LightSnake Microphone-to-USB Cable

The LightSnake takes the frustration out of XLR mic connectivity. Podcasters hoping to record pro-level audio usually have to dish out pro-level dollars - a good XLR microphone requires an interface box to connect to your Mac, and that'll set you back at least $200. But with the LightSnake Microphone-to-USB Cable, you can spend a fraction of that and still be able to connect XLR mics directly to your Mac.

Fire Flash

This FireWire-based flash drive is a teeny speed demon.

Anonymous's picture

8GB USB flash drive survives dunking in water, drop-kicks onto concrete, and attempted crushing by 250-pound editor.

Apple TV

Enjoy your iTunes music, TV shows, movies, and more from the comforts of your couch.

ColorVantage Inks

These inks provide great results - but you'll have to work for it.

NuPower Video+

Give your iPod a battery boost. Three thousand, nine hundred and eighty. That’s the number of times we played Guided by Voices’ 1-minute song “The Perfect Life” consecutively on a fully charged 7-month-old 80GB 5G iPod at its default settings with a NuPower Video+ iPod battery pack attached. (The song is actually 59 seconds, so we added 1 second of silence to make it a little easier to calculate the NuPower’s, uh, power.) That many minutes add up to 66.33 hours—compared to the 19 hours you can get from just your iPod’s battery. Using it for video playback, we got 22.17 consecutive hours. We also tested it while playing music on shuffle, and got similar results. Oddly, Newer Technology claims you’ll get 80 hours of audio (which we fell short on) and only 16 hours of video. Regardless, that’s a whole lot of iPod-ing going on.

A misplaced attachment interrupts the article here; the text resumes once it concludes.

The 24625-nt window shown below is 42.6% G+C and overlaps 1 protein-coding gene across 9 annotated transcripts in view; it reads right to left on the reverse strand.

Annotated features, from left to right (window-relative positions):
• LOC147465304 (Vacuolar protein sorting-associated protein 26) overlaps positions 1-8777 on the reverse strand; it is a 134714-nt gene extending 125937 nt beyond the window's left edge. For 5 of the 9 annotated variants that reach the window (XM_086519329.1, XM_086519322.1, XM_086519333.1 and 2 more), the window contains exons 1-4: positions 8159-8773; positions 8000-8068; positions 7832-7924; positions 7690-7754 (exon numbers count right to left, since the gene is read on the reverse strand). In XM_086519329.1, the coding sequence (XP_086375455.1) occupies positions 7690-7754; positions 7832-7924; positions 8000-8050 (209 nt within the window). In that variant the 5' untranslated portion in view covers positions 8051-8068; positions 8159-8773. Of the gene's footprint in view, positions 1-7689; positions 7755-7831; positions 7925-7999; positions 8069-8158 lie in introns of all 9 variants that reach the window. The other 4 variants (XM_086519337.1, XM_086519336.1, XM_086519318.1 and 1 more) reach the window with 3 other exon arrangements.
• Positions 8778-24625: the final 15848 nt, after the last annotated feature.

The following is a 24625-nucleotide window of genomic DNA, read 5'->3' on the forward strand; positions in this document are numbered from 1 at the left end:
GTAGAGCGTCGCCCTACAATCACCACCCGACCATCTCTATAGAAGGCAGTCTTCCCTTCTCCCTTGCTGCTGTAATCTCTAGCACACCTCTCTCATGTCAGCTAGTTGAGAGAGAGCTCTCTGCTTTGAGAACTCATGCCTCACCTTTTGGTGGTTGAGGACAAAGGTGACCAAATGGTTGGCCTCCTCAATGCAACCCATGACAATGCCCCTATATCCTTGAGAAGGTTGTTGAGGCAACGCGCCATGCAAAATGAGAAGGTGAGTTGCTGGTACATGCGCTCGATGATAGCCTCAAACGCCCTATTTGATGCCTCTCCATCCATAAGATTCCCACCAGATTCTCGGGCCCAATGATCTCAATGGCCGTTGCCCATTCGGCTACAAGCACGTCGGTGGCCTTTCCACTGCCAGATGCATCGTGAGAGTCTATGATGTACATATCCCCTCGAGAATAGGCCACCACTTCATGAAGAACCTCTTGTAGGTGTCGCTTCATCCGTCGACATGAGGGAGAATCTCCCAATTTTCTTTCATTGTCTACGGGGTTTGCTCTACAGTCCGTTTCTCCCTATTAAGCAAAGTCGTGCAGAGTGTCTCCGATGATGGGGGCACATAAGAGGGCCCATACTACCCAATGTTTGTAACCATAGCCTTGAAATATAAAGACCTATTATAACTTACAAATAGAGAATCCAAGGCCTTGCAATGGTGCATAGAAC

Stylus Photo 1400

You don't have to go to a lab to get top-quality prints.

PowerShot G7

It won't replace your SLR, but it's almost as capable and much more portable.

Hardsleeve

Beautiful and tough - what else do you need from a 'Book case?

Tango

Decent looks, decent sound, decent connectivity - but, unfortunately, "decent" doesn't mean "great." With a name like Tango, you might expect dramatic, luscious sound quality from this iPod speaker. What we got from the Tango, however, was a mixed bag of audio results. The Tango has a pair of 2.5-inch midrange speakers, two 1-inch tweeters, and a 4-inch woofer at the bottom of the unit that faces down toward the surface that the speaker sits on. As you'd expect from a speaker with a sizable woofer, the bass from the Tango booms—but with cringe-inducing distortion, even after we turned down the bass. On rock tracks where the bass wasn't as prominent, the Tango did a decent job with midrange sounds, but opera songs lacked clarity.